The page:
Here's an interesting news story about how sub cultures are to receive greater protection from hate crime in the Manchester area. The change has been prompted by the dreadful murder of 'goth' Sophie Lancaster in 2007.
Follow this link for more information.
A great resource to discuss and debate the issue of corporate crime and responsibility in terms of tax etc. The comments are particularly wonderful.
BBC magazine carried an article a couple of days ago about issues surrounding censorship and the media. In short, the debate was whether or not there should be similar controls on book sales as there are on television (the watershed) and film (age restrictions). Certainly a fertile topic for discussion with lots of scope to develop ideas relating to childhood and the influence of the media.
An interesting take on the future development of television as a starting point for discussion. Listen here.
a neat little summary of the history of marriage. 10 key moments.
The question of what it means to be ‘British’ is one that appears to have greatly vexed the Government. They blame a lack of ‘Britishness’ for any failings in society and have a test specifically designed to weed out those not ‘British’ enough to own a British passport. Teachers are expected to instil British values in students and it is promoted in society. But what on earth is it?read more...»
This is a fantastic commentary of the images of women portrayed by the media, commenting on how they project an impossibly flawless ideal. Jean Kilbourne argues, not just that this image leads to increasing eating disorders and mental health issues among teenage girls, but that the objectification of women’s bodies contributes to a growth in violence against women.
Watch the video and see if you agree.read more...»
TED is a fantastic resources of talks on a multitude of subjects. Go and have a browse - you are sure to find something interesting / fun / challenging / useful / eye-opening…
Wikipedia’s decision to stage a 24hour ‘blackout’, in response to threatened US legislation, should make an interesting discussion starter for anyone studying media and / or crime and deviance.read more...»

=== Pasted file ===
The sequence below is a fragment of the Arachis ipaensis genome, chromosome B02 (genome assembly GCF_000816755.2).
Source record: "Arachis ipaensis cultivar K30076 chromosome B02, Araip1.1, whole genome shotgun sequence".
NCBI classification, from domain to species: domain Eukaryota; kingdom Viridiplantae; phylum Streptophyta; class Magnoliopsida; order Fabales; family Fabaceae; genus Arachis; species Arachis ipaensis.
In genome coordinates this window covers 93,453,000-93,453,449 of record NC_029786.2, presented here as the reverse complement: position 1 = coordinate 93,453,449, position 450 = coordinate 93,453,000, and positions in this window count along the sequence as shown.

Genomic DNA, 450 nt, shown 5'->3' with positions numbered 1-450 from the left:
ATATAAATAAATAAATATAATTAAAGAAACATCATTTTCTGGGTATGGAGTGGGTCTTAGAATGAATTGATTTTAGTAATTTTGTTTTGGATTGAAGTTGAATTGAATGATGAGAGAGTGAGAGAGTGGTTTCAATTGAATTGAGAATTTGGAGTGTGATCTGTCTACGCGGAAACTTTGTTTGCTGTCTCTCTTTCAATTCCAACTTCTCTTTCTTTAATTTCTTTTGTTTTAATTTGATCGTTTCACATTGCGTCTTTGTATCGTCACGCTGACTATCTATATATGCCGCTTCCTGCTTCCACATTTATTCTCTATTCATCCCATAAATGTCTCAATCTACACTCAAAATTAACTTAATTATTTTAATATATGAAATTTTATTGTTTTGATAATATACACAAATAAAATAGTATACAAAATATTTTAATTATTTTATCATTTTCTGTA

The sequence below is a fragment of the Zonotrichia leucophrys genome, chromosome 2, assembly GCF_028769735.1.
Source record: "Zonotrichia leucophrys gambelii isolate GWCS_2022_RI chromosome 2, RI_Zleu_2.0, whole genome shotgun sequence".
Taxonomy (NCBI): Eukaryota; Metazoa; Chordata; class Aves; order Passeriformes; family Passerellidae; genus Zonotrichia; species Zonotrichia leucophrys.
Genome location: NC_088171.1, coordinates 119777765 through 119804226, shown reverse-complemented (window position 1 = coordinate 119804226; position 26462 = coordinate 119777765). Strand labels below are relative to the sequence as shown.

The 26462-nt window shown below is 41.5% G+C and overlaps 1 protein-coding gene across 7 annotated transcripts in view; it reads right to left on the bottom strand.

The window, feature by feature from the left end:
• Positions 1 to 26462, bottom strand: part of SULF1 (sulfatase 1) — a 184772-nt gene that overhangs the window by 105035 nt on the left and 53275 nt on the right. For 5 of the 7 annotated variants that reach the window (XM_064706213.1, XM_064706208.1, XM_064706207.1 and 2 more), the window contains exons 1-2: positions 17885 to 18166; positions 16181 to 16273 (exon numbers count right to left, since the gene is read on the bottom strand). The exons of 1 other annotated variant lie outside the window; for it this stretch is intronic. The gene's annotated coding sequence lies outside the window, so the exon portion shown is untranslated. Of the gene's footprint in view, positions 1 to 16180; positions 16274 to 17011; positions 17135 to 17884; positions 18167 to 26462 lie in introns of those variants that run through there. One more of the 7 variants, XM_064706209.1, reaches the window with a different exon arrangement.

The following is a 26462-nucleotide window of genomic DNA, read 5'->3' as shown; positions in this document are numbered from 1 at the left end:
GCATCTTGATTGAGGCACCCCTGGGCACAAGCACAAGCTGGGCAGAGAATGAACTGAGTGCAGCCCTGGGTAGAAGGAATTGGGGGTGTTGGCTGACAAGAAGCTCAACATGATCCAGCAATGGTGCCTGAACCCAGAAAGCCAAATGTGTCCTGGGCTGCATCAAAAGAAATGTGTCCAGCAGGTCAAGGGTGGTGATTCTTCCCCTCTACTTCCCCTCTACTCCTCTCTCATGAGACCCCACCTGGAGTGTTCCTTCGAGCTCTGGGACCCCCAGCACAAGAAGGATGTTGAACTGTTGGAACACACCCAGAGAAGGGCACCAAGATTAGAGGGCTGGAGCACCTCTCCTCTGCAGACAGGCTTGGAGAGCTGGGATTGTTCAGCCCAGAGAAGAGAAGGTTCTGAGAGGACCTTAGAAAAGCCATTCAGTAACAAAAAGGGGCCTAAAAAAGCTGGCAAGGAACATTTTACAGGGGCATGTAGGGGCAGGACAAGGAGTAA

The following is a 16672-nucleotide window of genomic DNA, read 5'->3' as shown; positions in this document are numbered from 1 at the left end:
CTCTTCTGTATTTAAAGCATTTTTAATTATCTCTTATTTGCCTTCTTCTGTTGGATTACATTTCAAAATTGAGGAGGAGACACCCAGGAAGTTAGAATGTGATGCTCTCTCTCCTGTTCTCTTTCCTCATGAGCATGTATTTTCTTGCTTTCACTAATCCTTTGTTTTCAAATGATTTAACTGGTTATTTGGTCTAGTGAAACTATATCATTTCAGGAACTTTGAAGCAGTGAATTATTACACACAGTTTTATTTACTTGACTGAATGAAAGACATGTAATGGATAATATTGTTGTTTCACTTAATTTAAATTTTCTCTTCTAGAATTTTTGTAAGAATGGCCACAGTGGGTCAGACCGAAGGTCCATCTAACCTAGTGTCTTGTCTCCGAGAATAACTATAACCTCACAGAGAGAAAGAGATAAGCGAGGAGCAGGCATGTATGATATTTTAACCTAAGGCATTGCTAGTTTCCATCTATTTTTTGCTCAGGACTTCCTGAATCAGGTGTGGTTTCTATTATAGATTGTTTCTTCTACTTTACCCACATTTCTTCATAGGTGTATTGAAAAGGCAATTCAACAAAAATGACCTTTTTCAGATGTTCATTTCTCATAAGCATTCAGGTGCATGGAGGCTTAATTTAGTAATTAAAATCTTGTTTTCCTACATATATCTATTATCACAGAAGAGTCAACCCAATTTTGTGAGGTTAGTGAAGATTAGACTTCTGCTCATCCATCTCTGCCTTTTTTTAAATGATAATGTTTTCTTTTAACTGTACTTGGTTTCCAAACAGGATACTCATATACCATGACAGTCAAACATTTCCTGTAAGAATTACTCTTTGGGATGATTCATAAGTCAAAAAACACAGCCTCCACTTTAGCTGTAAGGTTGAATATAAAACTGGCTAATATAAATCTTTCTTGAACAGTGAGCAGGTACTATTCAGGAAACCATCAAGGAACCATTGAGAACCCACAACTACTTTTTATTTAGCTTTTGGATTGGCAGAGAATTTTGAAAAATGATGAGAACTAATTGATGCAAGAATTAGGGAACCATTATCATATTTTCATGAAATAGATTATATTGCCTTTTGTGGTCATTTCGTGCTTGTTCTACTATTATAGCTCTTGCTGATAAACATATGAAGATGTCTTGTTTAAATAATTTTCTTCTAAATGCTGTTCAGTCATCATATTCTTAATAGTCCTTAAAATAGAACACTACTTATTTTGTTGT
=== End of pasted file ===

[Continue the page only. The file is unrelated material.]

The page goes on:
This year’s CES (Consumer Electronics Show) has caused some controversy, with companies employing ‘booth babes’ to help promote their products. You can watch a news clip here, featuring interviews with attendees and ‘babes’.read more...»
Facebook provides plenty of fodder for lessons on the mass media at A level or GCSE. Try this story summarising what people are actually talking about on facebook the most.
A survey by the Centre for the Modern Family suggests that few people feel part of a ‘traditional’ family. Read about it here.
Useful article about the impact of the introduction of the contraceptive pill.
Any student studying Mass Media for Unit 3, should be aware of the Leveson inquiry - a goldmine of examples! The BBC have been doing a rolling commentary on the witness statements, including that by Campbell here.
I’ve done a couple of postings on black music - here’s another link. Paul Gilroy, Anthony Giddens Professor of Social Theory at the LSE was speaking yesterday on R4 Thinking Allowed. Gilroy argues that contemporary black music is of a lower quality than the music produced by previous black musicians and has lost its moral stance.
I heard the crime writer Dreda Mitchell on the radio at the weekend, so of course I looked her up. This article in The Guardian makes a nice point about the social position and impact of rap music. Here’s a chunk of Mitchell’s article:
“The real problem with rap is that far from undermining society’s values it’s reinforcing them, and the most fundamental of all our society’s values at the moment is that you are what you own. Commercial rap’s money and success ethic won’t do any harm to middle-class youth; they have access to the professions and property where they can participate in it. For working-class youngsters, taught by our culture since the 1970s that they’re losers and failures, it’s part of a profoundly poisonous cocktail of attitudes. Pride and self-respect are at the heart of this debate and it’s the lack of those, or the wrong sort, that’s really driving the violence on our streets.”